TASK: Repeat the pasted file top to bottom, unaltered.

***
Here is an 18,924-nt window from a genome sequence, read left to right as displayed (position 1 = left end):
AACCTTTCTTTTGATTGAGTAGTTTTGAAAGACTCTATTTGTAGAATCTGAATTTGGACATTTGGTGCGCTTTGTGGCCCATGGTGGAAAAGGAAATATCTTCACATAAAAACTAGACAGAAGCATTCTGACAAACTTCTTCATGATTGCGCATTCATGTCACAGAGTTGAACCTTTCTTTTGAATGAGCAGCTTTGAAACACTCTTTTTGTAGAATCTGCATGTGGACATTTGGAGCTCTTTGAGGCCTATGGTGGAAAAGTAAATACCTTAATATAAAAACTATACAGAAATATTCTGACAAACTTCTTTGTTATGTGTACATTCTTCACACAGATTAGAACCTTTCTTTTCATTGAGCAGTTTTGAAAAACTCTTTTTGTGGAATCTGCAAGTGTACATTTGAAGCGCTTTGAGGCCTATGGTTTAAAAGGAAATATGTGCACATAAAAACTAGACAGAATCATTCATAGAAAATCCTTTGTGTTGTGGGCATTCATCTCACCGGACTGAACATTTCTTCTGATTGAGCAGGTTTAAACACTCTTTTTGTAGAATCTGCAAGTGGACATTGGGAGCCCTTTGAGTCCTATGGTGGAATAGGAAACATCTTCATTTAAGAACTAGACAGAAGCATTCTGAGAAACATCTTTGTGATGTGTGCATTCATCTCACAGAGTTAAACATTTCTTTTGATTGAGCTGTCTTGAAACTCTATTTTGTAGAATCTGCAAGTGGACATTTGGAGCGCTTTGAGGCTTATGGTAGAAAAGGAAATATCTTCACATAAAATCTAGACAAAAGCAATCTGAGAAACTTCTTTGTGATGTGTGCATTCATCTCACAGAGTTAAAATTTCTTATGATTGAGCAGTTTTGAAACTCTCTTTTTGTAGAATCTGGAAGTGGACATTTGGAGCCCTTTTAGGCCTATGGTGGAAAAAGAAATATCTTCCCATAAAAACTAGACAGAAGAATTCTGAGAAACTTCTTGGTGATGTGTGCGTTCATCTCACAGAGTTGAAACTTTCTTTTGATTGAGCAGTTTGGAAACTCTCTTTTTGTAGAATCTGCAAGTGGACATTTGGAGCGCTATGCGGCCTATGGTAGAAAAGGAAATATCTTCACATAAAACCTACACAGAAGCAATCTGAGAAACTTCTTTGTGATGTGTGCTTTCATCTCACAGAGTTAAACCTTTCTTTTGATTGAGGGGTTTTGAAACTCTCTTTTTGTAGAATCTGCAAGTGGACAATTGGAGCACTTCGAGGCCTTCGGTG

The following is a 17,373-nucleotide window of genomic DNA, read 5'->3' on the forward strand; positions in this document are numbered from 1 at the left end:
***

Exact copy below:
Here is an 18,924-nt window from a genome sequence, read left to right as displayed (position 1 = left end):
AACCTTTCTTTTGATTGAGTAGTTTTGAAAGACTCTATTTGTAGAATCTGAATTTGGACATTTGGTGCGCTTTGTGGCCCATGGTGGAAAAGGAAATATCTTCACATAAAAACTAGACAGAAGCATTCTGACAAACTTCTTCATGATTGCGCATTCATGTCACAGAGTTGAACCTTTCTTTTGAATGAGCAGCTTTGAAACACTCTTTTTGTAGAATCTGCATGTGGACATTTGGAGCTCTTTGAGGCCTATGGTGGAAAAGTAAATACCTTAATATAAAAACTATACAGAAATATTCTGACAAACTTCTTTGTTATGTGTACATTCTTCACACAGATTAGAACCTTTCTTTTCATTGAGCAGTTTTGAAAAACTCTTTTTGTGGAATCTGCAAGTGTACATTTGAAGCGCTTTGAGGCCTATGGTTTAAAAGGAAATATGTGCACATAAAAACTAGACAGAATCATTCATAGAAAATCCTTTGTGTTGTGGGCATTCATCTCACCGGACTGAACATTTCTTCTGATTGAGCAGGTTTAAACACTCTTTTTGTAGAATCTGCAAGTGGACATTGGGAGCCCTTTGAGTCCTATGGTGGAATAGGAAACATCTTCATTTAAGAACTAGACAGAAGCATTCTGAGAAACATCTTTGTGATGTGTGCATTCATCTCACAGAGTTAAACATTTCTTTTGATTGAGCTGTCTTGAAACTCTATTTTGTAGAATCTGCAAGTGGACATTTGGAGCGCTTTGAGGCTTATGGTAGAAAAGGAAATATCTTCACATAAAATCTAGACAAAAGCAATCTGAGAAACTTCTTTGTGATGTGTGCATTCATCTCACAGAGTTAAAATTTCTTATGATTGAGCAGTTTTGAAACTCTCTTTTTGTAGAATCTGGAAGTGGACATTTGGAGCCCTTTTAGGCCTATGGTGGAAAAAGAAATATCTTCCCATAAAAACTAGACAGAAGAATTCTGAGAAACTTCTTGGTGATGTGTGCGTTCATCTCACAGAGTTGAAACTTTCTTTTGATTGAGCAGTTTGGAAACTCTCTTTTTGTAGAATCTGCAAGTGGACATTTGGAGCGCTATGCGGCCTATGGTAGAAAAGGAAATATCTTCACATAAAACCTACACAGAAGCAATCTGAGAAACTTCTTTGTGATGTGTGCTTTCATCTCACAGAGTTAAACCTTTCTTTTGATTGAGGGGTTTTGAAACTCTCTTTTTGTAGAATCTGCAAGTGGACAATTGGAGCACTTCGAGGCCTTCGGTG

The following is a 17,373-nucleotide window of genomic DNA, read 5'->3' on the forward strand; positions in this document are numbered from 1 at the left end: